The following is in response to Stephen King’s The Gunslinger.
This book is part one of the Dark Tower series, the longest series that Stephen King was penned amounting to a total of seven (eight if you count The Wind Through the Keyhole, which I believe is set in the same universe as the other seven). This book is also the twenty-sixth book that I read this year as part of my goodreads.com challenge. The Gunslinger, our protagonist Roland, is on a journey to find The Man in Black. To be honest it is a relatively simple story, spattered with a few complex sections and ideas.
To sum up the overall demise of the dystopian world that King has created here I turn to a scene early on in the book; Roland has stopped is journey for a moment in a border town of Tull. “Alice watched them and felt a pang of fleeting despair for the sad times of this world. The loss. Things had stretched apart. There was no glue at the center anymore. Somewhere something was tottering, and when it fell, all would end. She had never seen the ocean, never would. (55)”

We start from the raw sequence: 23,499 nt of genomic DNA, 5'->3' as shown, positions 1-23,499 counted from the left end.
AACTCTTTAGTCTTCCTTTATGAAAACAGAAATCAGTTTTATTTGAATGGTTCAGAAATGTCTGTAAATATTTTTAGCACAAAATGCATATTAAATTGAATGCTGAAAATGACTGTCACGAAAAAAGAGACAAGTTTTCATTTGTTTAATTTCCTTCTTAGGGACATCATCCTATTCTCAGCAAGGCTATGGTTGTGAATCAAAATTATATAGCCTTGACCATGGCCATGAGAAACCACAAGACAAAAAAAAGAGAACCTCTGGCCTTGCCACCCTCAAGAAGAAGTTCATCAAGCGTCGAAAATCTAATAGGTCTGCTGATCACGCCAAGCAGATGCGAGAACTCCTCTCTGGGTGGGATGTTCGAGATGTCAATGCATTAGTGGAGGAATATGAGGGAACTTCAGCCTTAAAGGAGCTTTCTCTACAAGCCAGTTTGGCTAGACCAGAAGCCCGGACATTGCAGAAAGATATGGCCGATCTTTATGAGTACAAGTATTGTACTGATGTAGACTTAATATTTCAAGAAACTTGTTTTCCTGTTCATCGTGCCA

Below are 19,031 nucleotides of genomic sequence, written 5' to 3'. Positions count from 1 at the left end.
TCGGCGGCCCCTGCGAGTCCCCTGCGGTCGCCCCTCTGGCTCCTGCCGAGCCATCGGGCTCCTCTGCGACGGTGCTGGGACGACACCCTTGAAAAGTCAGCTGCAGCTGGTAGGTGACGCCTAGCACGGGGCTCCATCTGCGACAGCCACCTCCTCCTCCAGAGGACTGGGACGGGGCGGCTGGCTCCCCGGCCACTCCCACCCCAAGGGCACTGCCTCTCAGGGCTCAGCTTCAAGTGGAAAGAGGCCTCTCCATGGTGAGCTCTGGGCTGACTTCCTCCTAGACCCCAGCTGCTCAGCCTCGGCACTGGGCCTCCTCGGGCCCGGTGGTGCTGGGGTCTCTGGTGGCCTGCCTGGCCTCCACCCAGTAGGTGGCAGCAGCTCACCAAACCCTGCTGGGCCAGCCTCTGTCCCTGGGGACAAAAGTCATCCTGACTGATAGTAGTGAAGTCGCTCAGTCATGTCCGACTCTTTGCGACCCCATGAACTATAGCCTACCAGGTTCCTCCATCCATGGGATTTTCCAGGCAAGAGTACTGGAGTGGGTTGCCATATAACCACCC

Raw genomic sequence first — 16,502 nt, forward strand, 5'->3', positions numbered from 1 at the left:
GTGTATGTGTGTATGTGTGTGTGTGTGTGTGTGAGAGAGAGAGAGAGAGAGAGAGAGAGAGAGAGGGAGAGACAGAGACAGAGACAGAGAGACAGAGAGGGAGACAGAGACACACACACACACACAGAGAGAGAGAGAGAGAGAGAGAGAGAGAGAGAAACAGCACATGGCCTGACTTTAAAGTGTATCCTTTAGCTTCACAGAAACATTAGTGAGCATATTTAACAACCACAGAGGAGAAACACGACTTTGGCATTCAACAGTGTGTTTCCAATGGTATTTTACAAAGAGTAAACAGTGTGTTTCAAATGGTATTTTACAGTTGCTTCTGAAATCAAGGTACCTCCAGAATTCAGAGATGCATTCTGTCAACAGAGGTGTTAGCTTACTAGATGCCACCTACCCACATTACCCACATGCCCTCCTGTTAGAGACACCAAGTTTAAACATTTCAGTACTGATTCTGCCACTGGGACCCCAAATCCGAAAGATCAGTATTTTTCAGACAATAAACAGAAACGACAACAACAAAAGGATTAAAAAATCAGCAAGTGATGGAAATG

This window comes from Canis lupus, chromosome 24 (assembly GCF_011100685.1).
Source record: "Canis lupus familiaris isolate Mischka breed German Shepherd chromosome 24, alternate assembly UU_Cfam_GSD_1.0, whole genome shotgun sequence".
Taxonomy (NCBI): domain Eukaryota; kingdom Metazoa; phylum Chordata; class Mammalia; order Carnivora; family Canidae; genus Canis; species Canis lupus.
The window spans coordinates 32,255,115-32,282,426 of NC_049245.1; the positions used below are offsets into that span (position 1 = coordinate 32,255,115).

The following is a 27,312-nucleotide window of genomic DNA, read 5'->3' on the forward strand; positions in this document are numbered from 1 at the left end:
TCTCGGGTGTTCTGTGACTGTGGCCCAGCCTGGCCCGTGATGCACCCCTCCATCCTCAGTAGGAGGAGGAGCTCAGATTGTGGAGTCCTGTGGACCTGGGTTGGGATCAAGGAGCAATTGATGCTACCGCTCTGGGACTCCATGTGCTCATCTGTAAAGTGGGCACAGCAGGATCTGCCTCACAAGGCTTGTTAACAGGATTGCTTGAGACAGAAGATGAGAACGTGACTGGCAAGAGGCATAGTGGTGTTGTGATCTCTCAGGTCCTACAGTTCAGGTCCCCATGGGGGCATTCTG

One of those complex ideas that I mentioned is from a flashback. Roland has an interesting childhood that made him the man he is today. When talking to his father about the cook, who turns out to be a traitor, he father says, “Perhaps, not for a while. But in the end, someone always has to have his of her neck popped, as you so quaintly put it. The people demand it. Sooner or later, if there isn’t a turncoat, the people make one. (159)” This line on turncoats ruminated with me for some time. I asked myself, has this happened in our society? Who has been a traitor in the US that was created only by the people? Does this really happen?
The Man in Black took a boy, Jake, out of a time that resembles our own and plopped him down in the path of Roland, in order to stymie is pursuit. Ultimately the boy had to die—the most important thing to Roland is that he reach The Man in Black—but that does not mean that Roland does not feel for the boy and that his death does not phase him. “It came to him that there would be further degradations of the spirit ahead that might make this one seem infinitesimal, and yet he would still flee it, down corridors and through cities, from bed to bed; he would flee the boy’s face and try to bury it in cunts and killing, only to enter one final room and find it looking at him over a candle flame. He had become the boy; the boy had become him. He was become a werewolf of his own making. In deep dreams he would become the boy and speak the boy’s strange city tongue. (291)”